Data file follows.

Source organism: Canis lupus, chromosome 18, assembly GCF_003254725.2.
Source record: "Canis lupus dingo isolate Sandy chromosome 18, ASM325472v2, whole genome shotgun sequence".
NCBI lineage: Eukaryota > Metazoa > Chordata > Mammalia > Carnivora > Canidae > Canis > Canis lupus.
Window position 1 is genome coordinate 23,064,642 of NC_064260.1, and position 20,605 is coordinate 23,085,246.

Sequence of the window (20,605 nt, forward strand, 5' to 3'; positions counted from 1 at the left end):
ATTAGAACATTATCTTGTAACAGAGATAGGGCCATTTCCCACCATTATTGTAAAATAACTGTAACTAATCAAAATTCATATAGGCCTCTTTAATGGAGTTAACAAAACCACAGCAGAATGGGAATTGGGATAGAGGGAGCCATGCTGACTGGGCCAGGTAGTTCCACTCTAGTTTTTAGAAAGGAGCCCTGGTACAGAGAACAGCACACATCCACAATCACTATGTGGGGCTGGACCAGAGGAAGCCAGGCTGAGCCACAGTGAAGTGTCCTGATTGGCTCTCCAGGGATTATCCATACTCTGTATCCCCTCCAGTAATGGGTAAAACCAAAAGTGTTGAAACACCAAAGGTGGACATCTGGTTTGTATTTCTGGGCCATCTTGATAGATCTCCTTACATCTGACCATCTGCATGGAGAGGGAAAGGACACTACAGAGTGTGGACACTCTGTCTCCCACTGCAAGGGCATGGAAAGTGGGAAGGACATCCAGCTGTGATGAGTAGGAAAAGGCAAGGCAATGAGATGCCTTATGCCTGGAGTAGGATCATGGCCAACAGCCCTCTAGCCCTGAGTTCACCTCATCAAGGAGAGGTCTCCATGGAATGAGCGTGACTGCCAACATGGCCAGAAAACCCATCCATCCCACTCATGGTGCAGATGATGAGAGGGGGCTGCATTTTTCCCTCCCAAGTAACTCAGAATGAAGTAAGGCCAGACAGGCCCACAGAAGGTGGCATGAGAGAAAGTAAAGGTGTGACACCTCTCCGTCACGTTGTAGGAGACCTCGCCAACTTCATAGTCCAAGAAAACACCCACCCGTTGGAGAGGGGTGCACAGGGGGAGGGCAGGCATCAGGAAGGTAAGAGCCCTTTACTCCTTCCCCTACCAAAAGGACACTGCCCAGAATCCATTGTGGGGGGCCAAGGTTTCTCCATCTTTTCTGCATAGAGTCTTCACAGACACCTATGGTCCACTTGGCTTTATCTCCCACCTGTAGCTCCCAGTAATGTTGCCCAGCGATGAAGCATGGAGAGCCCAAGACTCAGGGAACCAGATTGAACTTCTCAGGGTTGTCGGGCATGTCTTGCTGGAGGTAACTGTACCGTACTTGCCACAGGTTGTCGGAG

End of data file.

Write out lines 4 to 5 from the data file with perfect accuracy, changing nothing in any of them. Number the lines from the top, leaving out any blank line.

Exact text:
Window position 1 is genome coordinate 23,064,642 of NC_064260.1, and position 20,605 is coordinate 23,085,246.

Sequence of the window (20,605 nt, forward strand, 5' to 3'; positions counted from 1 at the left end):